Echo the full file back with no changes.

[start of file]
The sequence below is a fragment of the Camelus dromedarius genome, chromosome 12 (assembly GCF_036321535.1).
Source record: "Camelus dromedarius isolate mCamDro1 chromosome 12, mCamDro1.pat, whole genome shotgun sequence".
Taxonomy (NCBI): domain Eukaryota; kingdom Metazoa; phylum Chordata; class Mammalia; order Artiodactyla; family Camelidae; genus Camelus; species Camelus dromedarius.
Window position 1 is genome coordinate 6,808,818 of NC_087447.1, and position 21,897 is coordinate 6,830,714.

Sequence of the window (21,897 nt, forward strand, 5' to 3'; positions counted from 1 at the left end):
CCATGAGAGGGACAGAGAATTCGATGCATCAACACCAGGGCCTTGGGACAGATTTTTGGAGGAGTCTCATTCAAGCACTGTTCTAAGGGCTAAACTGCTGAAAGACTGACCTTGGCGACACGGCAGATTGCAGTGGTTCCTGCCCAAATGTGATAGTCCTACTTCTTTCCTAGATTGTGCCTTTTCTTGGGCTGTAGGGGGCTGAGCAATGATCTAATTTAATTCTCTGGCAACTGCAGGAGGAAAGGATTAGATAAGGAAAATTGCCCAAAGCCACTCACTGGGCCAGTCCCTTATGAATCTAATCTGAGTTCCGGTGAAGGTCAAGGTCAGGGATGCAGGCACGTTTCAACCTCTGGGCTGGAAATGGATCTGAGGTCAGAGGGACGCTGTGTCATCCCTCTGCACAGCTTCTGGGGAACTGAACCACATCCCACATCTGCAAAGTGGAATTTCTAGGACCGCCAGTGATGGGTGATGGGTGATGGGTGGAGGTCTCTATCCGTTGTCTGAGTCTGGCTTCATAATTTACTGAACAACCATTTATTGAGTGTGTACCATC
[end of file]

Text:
The sequence below is a fragment of the Camelus dromedarius genome, chromosome 12 (assembly GCF_036321535.1).
Source record: "Camelus dromedarius isolate mCamDro1 chromosome 12, mCamDro1.pat, whole genome shotgun sequence".
Taxonomy (NCBI): domain Eukaryota; kingdom Metazoa; phylum Chordata; class Mammalia; order Artiodactyla; family Camelidae; genus Camelus; species Camelus dromedarius.
Window position 1 is genome coordinate 6,808,818 of NC_087447.1, and position 21,897 is coordinate 6,830,714.

Sequence of the window (21,897 nt, forward strand, 5' to 3'; positions counted from 1 at the left end):
CCATGAGAGGGACAGAGAATTCGATGCATCAACACCAGGGCCTTGGGACAGATTTTTGGAGGAGTCTCATTCAAGCACTGTTCTAAGGGCTAAACTGCTGAAAGACTGACCTTGGCGACACGGCAGATTGCAGTGGTTCCTGCCCAAATGTGATAGTCCTACTTCTTTCCTAGATTGTGCCTTTTCTTGGGCTGTAGGGGGCTGAGCAATGATCTAATTTAATTCTCTGGCAACTGCAGGAGGAAAGGATTAGATAAGGAAAATTGCCCAAAGCCACTCACTGGGCCAGTCCCTTATGAATCTAATCTGAGTTCCGGTGAAGGTCAAGGTCAGGGATGCAGGCACGTTTCAACCTCTGGGCTGGAAATGGATCTGAGGTCAGAGGGACGCTGTGTCATCCCTCTGCACAGCTTCTGGGGAACTGAACCACATCCCACATCTGCAAAGTGGAATTTCTAGGACCGCCAGTGATGGGTGATGGGTGATGGGTGGAGGTCTCTATCCGTTGTCTGAGTCTGGCTTCATAATTTACTGAACAACCATTTATTGAGTGTGTACCATC